hcl import {  id = "import-bucket-tf15"  to = aws_s3_bucket.this } import {  id = "import-bucket-tf15-2"  to = aws_s3_bucket.this2 }```

After running `Terraform plan`, review the generated configuration and then apply it to add the resources to the state.

4 Common Issues When Using Terraform Import

understanding issues related to terraform import

1. Error-prone Manual Configuration

When using Terraform import, one of the challenges is that it does not automatically generate corresponding configuration files for the imported resources. This means that you must manually create the configuration, which can be both time-consuming and prone to errors. You would have to collect all the necessary attributes from the external resource and write them as a configuration file which may result in mistakes and omissions if not done correctly.

2. Require Exact Resource Ids

Terraform needs to know the exact resource ID of the resource you're trying to import. This can be a challenge, especially when dealing with resources that have dependencies or require a tuple of identifiers. 

For example, to import an AWS autoscaling policy, you would need the autoscaling group and scaling policy names. If you are importing resources with dependencies, you have to know the actual names of these resources from the AWS console and execute the import command multiple times.

3. Handling Drifts

After importing resources using Terraform import, you should run the 'Terraform Plan' command to ensure that there are no drifts between the configuration and the real-world resource. A 'drift' refers to a discrepancy between the desired state in the configuration file and the actual state of the resource. 

If there are any differences, the physical resource may be updated, deleted, or created. Another challenge is the possibility of missing attribute values, which can lead to drift. You should refer to the resource documentation before importing to identify default values and ensure they are included in the configuration file.

4. Destruction of Resources

One of the risks of using Terraform import is the potential to destroy existing resources if mistakes are made in the configuration. For instance, if you provide an incorrect AMI ID, Terraform may destroy the existing EC2 instance and create a new one. 

It's essential to review the 'Terraform Plan' output to ensure that no resources are unintentionally destroyed. Be cautious when using the 'Terraform Apply' command, especially with the '--auto-approve' option, as this could lead to unintended destruction of resources.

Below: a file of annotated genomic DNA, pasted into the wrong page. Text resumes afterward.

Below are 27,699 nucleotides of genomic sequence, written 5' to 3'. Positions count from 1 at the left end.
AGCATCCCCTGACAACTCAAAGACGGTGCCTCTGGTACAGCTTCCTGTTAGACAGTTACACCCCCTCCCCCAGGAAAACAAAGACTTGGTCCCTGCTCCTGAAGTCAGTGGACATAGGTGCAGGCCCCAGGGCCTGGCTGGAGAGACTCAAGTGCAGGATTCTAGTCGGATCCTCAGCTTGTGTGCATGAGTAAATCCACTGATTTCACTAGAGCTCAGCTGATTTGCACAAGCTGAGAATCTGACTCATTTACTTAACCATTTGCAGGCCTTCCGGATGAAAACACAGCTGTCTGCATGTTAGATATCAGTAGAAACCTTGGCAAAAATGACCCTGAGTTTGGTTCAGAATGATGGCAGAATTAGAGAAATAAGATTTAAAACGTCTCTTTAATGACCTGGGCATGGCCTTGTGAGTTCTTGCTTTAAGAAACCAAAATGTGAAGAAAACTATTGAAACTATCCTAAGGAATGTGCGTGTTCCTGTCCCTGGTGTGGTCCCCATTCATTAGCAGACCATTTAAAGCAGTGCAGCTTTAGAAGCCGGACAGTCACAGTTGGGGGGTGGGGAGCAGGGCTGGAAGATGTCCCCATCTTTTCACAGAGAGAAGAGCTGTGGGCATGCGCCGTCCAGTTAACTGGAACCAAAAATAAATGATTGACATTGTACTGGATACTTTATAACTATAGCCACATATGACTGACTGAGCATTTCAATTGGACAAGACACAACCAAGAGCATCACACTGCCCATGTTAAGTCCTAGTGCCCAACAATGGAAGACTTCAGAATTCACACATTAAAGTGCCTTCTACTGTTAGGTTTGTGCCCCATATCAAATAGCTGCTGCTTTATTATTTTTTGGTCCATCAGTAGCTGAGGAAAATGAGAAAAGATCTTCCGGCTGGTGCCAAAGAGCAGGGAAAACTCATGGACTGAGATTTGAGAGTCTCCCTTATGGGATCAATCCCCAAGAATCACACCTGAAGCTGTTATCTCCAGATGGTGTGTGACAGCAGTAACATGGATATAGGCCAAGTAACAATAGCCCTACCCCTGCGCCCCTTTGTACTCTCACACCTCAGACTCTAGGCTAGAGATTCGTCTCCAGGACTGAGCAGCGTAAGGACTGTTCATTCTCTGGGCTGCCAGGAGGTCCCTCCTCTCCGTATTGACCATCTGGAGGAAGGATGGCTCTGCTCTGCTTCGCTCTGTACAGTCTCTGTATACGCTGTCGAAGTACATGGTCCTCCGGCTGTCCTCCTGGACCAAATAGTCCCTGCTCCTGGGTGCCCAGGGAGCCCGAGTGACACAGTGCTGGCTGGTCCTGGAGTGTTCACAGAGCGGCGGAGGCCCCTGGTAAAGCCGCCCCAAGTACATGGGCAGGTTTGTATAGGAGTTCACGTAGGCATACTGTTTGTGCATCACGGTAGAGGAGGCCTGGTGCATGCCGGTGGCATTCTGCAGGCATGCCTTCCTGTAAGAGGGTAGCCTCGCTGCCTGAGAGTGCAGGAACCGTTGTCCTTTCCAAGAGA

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10 Best Practices for Using Terraform Import

best practices related to terraform import

1. Planning is crucial

You must include not only the resources you intend to import but also any resources that interact with those, and so on

2. Write your Terraform code

As part of the planning process, write your Terraform code before any changes to help quicken deployment. When importing multiple resources, automate the import commands via a script

3. Schedule all changes

Schedule all changes with your colleagues and ensure other modifications are suspended, especially when using CI/CD pipelines for deployment

4. Consider stopping tasks

If using CI/CD pipelines, consider stopping these tasks and running the import commands (and subsequent plan and apply commands) manually. Doing so will give you more time to review any changes and allow colleagues to critique your plan. Triggering any Terraform processes you’re not aware of can also be prevented this way

5. Carry out import tasks in small batches

Carry out import tasks in small batches rather than in bulk. Use the Terraform plan and apply commands regularly to ensure no unexpected consequences

6. Keep your state file in a shared storage

It’s generally recommended to keep your Terraform state file in a shared storage location rather than on your local machine for a few reasons


A shared state file ensures that everyone uses the same state of the infrastructure. If each team member has a copy of the state file, it can be challenging to ensure consistency across different environments and prevent drift.

Backup and Recovery

A shared storage location provides a central point for backing up and recovering your state file. If your local machine crashes or your state file becomes corrupted, storing a backup in a shared location can save you time and effort.

Remote Execution

Storing state files on shared storage makes running Terraform in a remote environment, such as a build server or a continuous integration/continuous deployment (CI/CD) pipeline, easier.

Using a shared storage location for your Terraform state file helps ensure consistency, collaboration, and ease of use, making it a critical best practice when using Terraform for infrastructure management.

7. Back up frequently

Back up the state file frequently, allowing for easy recovery should anything go wrong

8. Use Terraform workspaces

Use Terraform workspaces to limit the “blast radius” of any Terraform state issues and reduce the complexity of recovery

9. Proper documentation

Keeping good documentation about imported Terraform resources is vital in the long run. If new members join the team in the future, they can refer to the documentation and learn about imported resources and the process of managing those resources.

10. Consider why you are importing resources

Carefully consider why you are importing the resources – is it essential? Balance the risk and reward of importing the resource vs. managing them outside Terraform.